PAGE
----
Women's Suffrage

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Women’s Suffrage
Women’s Suffrage occurred during the 1840s to the 1920s. Women did not have the right to vote in America until the end of World War I. All kinds of women rallied the movement because they wanted the right to vote. Other countries including, New Zealand and Australia achieved these rights earlier than America, Canada and Great Britain. In America, the movement really got its start during the Seneca Falls Convention in 1848. The Seneca Falls convention was the first convention that was held regarding women’s rights. Soon after, the 15th amendment was passed in 1869, which gave voting rights to African Americans. This made women more outraged and made them want to fight harder for their rights to vote. Three women in particular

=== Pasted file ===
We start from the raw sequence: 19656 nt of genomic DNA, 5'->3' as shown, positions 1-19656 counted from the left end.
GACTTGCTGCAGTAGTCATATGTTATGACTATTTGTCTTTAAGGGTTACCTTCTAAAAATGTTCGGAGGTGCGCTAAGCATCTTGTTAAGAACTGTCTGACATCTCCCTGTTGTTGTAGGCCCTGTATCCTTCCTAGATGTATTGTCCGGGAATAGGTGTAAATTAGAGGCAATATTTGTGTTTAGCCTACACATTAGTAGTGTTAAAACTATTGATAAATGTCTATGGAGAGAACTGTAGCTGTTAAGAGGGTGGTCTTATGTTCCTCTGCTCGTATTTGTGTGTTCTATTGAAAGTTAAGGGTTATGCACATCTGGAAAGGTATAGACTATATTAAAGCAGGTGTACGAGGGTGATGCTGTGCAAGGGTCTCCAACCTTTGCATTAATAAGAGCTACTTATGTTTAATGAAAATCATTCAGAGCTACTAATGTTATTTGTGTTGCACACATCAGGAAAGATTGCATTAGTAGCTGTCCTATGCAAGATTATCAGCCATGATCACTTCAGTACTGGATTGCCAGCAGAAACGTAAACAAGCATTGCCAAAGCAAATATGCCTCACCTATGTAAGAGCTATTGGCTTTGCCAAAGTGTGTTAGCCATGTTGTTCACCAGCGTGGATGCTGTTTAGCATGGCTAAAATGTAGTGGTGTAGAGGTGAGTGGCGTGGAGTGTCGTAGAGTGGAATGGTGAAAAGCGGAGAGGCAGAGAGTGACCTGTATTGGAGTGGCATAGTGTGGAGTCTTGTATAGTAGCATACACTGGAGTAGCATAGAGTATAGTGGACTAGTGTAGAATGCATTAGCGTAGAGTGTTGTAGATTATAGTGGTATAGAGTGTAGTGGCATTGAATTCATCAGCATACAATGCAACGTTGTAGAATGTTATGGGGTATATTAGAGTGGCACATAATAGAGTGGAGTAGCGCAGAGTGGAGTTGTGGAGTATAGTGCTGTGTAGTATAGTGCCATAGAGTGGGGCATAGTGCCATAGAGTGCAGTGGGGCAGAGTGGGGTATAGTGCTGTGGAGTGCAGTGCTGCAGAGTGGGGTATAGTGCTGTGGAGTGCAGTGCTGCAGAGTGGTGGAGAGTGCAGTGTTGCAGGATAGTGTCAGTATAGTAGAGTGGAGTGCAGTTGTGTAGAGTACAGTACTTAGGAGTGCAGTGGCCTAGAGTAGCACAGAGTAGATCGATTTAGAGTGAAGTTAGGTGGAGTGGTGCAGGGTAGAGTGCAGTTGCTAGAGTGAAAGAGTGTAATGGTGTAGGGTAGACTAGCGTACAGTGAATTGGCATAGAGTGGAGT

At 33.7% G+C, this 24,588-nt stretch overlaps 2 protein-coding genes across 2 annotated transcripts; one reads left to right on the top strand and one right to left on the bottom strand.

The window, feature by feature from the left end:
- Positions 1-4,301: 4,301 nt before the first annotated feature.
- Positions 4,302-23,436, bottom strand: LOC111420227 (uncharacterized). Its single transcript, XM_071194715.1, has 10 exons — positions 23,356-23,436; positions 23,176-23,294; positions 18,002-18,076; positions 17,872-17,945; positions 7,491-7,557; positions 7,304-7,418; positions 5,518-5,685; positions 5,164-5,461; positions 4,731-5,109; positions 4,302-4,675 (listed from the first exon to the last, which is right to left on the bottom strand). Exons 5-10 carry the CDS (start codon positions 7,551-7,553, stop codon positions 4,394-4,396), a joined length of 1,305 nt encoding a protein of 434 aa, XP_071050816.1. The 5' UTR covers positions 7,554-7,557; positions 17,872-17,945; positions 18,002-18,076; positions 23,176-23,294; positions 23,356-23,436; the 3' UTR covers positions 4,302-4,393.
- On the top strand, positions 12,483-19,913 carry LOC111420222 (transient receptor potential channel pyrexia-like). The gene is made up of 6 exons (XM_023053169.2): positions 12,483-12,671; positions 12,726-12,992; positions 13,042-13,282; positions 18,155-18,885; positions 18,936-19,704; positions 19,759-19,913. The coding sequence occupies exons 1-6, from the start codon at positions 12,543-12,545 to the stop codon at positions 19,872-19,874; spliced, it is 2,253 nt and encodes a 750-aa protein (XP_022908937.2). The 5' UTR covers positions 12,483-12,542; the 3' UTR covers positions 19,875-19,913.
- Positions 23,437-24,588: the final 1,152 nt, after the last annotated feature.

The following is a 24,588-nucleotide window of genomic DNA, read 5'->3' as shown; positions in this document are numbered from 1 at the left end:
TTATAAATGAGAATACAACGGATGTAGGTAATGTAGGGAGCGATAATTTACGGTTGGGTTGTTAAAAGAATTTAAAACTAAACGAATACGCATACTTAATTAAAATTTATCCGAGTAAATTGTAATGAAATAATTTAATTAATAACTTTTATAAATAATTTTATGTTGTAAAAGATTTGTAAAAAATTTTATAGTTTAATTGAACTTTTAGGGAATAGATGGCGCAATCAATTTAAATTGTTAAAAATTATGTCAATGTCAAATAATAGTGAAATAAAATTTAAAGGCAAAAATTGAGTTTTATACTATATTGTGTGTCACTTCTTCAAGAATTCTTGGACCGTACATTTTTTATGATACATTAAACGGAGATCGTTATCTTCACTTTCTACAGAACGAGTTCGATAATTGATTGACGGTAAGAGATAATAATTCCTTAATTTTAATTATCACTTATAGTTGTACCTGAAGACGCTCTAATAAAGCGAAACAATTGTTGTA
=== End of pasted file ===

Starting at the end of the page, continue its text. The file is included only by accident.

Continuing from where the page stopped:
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Anthony was introduced to Elizabeth Cady Stanton and started to work together during the Women’s Suffrage Movement. Susan B. Anthony learned everything that Stanton could teach her about being an activist and abolitionist. Anthony attended her first convention in 1852 at Syracuse. “Anthony and Stanton believed the Republicans would reward women for their work in building support for the Thirteenth Amendment by giving them the vote. They were bitterly disappointed when this did not happen” The women created the American Equal Rights Association in 1866 and also published The Revolution in Rochester, which was a newspaper. Elizabeth Cady Stanton was tied down by taking care of her seven children so Susan B. Anthony would travel and speak the speeches. Anthony helped Stanton also pass the Women’s Property Law of 1860. This law gave married women the rights to, “own property, engage in business, manage their wages and other income, sue and be sued, and be joint guardian of their children.” After being disappointed from not winning the vote from the 13th Amendment, they formed the National Women’s Suffrage Association. Later in the 1870s Susan B. Anthony was arrested because she voted in the 1872 election. She voted because “the “New Departure” was founded on the premise that the 14th and 15th Amendments guaranteed all citizens the right to vote regardless of gender.” When she went on trial the jury was all male and declared her guilty. Anthony and Stanton soon released the New Departure and focused on proposing a new Amendment to the U.S. Senate. Susan B. Anthony decided to travel to educate women the importance of having the power of the ballot. She did this through speeches, tours, and campaigns. Both women then worked on three volumes of their story about the movement they created called the History of Women Suffrage. In 1888, Stanton and Anthony brought together international women suffragists and created the largest International Council of
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